The federal Clean Water Act empowers citizens to file lawsuits when regulators are either unable to or refuse to step in to stop pollution. Despite efforts of the Riverkeeper and local citizens to address the ongoing problem at Ten Cate with the Georgia EPD, the facility continues to allow pollution from its spray field to run off and seep into protected streams. Said Flint Riverkeeper Gordon Rogers, “We are very heartened that the Court agreed that the Clean Water Act prohibits the discharges and pollution from the LAS, and we believe that we will be able to prove the discharges exist. We are pleased that the case has been allowed to move forward, but we remain profoundly disappointed that we had to file suit on this issue in the first place. We seek only to stop the pollution. TenCate could work with us at any point to do such.”

The Riverkeeper is represented by GreenLaw a non-profit environmental law firm in Atlanta. “The Riverkeeper’s primary objections continue to be ceasing the discharge of chemicals into tributaries of the Flint River,” said David Paule, Executive Director of GreenLaw. “We still remain hopeful that this problem can be settled without a trial, but we are prepared, if necessary, to see this through.” The Riverkeeper and local property owners are also represented by Donald D.J. Stack and Tyler J. Sniff of Stack & Associates, P.C., an environmental law firm in Atlanta. Said Don Stack, “We believe that the thing for the company to do is install a modern wastewater treatment system, returning clean water directly to the Flint system. In this way the basin will be protected and our clients’ property damage problems will be addressed.” “Polluted industrial process wastewater discharged directly to tributaries of the Flint River without a Clean Water Act permit is illegal. We seek to protect the health of the community, property values, and the River,” says Gordon Rogers, the Flint Riverkeeper. “We want TenCate to make the necessary investments, so that their important product for our safety and national security continues to be marketed, jobs are preserved, private property is cleaned up and protected, and our public waters have their quality and flow restored.”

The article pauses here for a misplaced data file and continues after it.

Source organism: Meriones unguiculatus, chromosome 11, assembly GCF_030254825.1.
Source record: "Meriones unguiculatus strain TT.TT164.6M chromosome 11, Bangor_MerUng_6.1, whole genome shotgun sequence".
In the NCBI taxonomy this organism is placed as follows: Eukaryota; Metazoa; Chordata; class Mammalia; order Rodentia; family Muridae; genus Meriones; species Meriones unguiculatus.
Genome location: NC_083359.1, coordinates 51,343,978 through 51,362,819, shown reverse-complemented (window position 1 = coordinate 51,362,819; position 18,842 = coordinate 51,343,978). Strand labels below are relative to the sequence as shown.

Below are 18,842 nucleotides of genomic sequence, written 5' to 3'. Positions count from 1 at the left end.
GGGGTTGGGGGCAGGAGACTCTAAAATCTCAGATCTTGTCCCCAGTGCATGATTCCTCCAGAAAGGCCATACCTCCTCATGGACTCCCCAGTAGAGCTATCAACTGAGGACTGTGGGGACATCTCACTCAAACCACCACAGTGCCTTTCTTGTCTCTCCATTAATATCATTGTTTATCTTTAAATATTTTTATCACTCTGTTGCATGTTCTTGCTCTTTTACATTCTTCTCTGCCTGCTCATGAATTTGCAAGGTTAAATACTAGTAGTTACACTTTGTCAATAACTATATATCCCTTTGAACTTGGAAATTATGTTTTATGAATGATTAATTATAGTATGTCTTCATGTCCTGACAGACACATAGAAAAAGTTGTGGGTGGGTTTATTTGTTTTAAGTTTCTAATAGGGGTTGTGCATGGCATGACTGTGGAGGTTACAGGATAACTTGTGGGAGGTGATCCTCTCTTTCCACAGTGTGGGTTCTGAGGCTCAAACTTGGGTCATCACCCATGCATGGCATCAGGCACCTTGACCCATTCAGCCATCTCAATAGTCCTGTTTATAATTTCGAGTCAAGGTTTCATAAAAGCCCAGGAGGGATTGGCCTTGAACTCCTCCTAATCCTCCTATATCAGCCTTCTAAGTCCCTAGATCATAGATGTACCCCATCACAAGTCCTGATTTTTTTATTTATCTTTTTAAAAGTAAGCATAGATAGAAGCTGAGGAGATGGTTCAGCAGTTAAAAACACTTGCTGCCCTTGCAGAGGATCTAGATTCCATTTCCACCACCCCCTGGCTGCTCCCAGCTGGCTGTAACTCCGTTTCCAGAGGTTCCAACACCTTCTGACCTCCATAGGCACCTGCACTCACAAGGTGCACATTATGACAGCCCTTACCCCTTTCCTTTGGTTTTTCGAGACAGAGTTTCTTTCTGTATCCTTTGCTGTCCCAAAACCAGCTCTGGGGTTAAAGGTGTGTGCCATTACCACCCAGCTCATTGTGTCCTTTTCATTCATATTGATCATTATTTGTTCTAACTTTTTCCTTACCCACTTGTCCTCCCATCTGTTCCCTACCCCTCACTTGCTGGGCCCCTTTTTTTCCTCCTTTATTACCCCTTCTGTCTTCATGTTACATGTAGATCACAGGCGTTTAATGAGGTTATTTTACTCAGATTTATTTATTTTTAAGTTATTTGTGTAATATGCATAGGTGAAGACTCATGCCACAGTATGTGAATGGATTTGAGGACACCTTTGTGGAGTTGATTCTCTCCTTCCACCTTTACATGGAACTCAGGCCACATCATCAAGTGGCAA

Interested parties wanting to follow the issue may visit the Flint Riverkeeper website at, the GreenLaw website at, and Stack & Associates, P.C. website at

ABOUT THE GROUPS Flint Riverkeeper – Founded in 2008, Flint Riverkeeper is the only organization which has the sole mission of restoring and protecting the waters of the Flint River, Georgia. The long term goal of Flint Riverkeeper is to insure enough clean water for all uses: fishing, swimming, drinking, agriculture, and industry, and all other reasonable uses. Supported by nearly 3,000 Georgia citizens, Flint Riverkeeper has amassed a steady record of meaningful policy and legal victories for the Flint and her citizens. GreenLaw - As a 501(c)(3) law firm, GreenLaw advocates to preserve Georgia’s unique natural places and enforces compliance with environmental law through the court system. GreenLaw was founded in 1992 by attorneys, law professors, and judges committed to providing community groups in Georgia with the legal and technical tools needed to protect their environment and public health. For more information, please visit Stack & Associates, P.C. - Founded in 1993 through the vision of Donald D.J. Stack, Esq. is a premier environmental law office serving citizens, municipalities and corporations throughout the entire Southeast region.